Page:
Exclusive food, delicious coffee and a clash of styles in new Café and Deli

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The new Café and Deli serves deliciously “yummy” brownies, “arty” drinks and proper barista coffee; but conceptually it falls between two chairs – smart café versus the long take away queues of a deli.

2016.10.14 | Fortalt til Miriam Brems

The new Café and Deli is reviewed by two hungry political science students. Photo: Maria Randima

There is no the dish of the day, and the regular selection is a little limited. The café offers three kinds of panini and a chicken wrap, as well as lots of cakes and a bakery section with freshly baked bread. Photo: Maria Randima

The reviewers check out the quite small selection of food. Photo: Maria Randima

the brownie is very “yummy” but expensive. Photo: Miriam Brems

Cappuccino with a dash of cocoa. Photo: Miriam Brems

The tiramisu is served in an untraditional way, but it is creamy and delicious. Photo: Miriam Brems

Reviewed by Line Rosenkrands and Anders Ohrt, both political science students on their fifth and seventh semester respectively. As told to Miriam Brems.

Atmosphere: Well hidden in a corner behind the Nobel Park’s main cafeteria, we find the newly-opened Café and Deli, which opened its doors for the first time on 6 September.

The small and light room features raw wood, a rear wall covered by green plants, and hanging baskets in the corners.

We quickly take the last of the small tables by the window with its view of thriving student life between the red buildings of the Nobel Park. Our ears pick up the unmistakeable sound of French conversation from the neighbouring table, reminding us that despite the cosy café atmosphere, we are still in one of the AU’s buildings for linguistic subjects.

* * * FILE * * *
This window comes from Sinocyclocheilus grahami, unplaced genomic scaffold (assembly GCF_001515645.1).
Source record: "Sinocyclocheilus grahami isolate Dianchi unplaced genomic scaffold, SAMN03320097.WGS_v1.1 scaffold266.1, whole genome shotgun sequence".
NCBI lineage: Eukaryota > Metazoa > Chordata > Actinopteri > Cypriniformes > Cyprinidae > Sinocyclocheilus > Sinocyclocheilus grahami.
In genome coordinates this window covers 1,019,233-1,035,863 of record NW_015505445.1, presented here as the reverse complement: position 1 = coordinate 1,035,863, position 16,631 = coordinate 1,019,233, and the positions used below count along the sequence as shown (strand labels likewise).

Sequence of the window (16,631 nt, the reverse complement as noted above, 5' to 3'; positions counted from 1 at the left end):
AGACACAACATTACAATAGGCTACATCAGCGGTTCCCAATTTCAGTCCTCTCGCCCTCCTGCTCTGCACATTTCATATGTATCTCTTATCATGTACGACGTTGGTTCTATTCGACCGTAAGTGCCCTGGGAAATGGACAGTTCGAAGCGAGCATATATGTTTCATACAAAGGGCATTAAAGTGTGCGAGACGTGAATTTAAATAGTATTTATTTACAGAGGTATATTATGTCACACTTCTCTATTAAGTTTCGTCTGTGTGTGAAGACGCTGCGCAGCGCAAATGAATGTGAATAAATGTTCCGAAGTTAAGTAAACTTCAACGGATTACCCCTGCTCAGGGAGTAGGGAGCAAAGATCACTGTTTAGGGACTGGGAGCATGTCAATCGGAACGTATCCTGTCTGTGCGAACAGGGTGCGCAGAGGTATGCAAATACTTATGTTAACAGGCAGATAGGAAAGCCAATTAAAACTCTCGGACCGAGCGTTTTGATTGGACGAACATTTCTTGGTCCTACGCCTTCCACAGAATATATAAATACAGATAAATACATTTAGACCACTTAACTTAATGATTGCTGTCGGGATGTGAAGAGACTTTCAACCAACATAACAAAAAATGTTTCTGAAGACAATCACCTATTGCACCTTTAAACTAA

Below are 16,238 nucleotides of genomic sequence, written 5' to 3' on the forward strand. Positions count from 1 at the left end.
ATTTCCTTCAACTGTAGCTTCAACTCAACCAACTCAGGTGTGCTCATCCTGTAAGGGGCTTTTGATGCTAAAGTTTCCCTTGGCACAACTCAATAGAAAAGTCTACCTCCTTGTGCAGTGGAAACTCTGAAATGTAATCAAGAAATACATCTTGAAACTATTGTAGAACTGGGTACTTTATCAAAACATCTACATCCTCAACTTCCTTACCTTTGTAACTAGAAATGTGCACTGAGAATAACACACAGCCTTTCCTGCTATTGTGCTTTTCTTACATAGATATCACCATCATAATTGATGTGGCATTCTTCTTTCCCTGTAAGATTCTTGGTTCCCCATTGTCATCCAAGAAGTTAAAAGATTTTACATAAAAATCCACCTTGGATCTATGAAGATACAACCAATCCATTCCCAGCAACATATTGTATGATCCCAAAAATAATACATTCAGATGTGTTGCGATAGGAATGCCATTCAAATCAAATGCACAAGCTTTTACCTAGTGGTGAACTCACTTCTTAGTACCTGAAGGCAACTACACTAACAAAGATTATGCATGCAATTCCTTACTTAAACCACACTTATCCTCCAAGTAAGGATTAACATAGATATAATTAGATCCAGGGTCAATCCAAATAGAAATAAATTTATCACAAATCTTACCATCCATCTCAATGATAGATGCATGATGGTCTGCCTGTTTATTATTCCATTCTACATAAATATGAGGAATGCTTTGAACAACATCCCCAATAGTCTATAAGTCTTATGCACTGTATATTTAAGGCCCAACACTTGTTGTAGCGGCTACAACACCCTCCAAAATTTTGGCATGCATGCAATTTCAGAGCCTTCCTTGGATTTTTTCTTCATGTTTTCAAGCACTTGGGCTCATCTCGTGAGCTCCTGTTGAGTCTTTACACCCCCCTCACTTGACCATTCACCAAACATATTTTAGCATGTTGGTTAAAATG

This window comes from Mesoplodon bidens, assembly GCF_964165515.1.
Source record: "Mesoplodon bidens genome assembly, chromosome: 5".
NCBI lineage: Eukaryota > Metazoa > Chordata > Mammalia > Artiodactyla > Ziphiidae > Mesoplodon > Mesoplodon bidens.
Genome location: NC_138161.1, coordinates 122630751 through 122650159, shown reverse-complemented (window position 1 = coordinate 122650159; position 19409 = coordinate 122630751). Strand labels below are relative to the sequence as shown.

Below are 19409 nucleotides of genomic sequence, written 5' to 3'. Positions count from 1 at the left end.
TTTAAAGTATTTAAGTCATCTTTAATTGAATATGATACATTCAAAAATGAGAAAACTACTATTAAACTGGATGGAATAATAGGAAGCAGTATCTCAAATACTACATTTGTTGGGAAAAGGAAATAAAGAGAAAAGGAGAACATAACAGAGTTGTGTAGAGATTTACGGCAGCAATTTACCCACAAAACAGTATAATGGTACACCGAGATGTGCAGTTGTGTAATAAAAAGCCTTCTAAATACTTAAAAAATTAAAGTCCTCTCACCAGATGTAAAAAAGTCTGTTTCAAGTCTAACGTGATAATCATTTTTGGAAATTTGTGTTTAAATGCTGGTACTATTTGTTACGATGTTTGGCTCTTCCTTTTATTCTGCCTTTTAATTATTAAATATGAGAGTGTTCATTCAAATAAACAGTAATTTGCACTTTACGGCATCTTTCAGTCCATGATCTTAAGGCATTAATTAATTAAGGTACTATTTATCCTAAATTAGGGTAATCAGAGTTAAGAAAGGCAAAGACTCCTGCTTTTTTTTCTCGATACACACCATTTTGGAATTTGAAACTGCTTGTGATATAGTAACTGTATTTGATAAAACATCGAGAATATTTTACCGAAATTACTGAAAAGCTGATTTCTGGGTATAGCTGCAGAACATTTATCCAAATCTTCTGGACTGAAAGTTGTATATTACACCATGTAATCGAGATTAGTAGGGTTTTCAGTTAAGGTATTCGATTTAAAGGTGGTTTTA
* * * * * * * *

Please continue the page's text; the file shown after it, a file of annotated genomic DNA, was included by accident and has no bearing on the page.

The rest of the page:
Even though a lot of work has gone in to creating a super atmosphere, the café cannot quite free itself from the other half of his name; Deli. There is a long queue of people along the counter buying take away food, and the noise of the adjacent cafeteria drifts in and threatens to give the place more of a bistro vibe.

This conflict between identities is physically materialised in the high chairs placed along the walls; they ooze inviting café cosiness, but there is not enough room to actually sit on them along the high counter, as the space is taken-up by the queuing take away customers.

Food: We join the queue and try to get an overview of the lunch selection. There is no the dish of the day, and the regular selection is a little limited. The café offers three kinds of panini and a chicken wrap, as well as lots of cakes and a bakery section with freshly baked bread – perfect if you owe your study group breakfast.

The coolers also present various deli food. Can you buy it, or are they just ingredients in the food they serve? We are a little unsure. We also discover a dish with different focaccia placed on the counter slightly above head height, so we almost overlook it.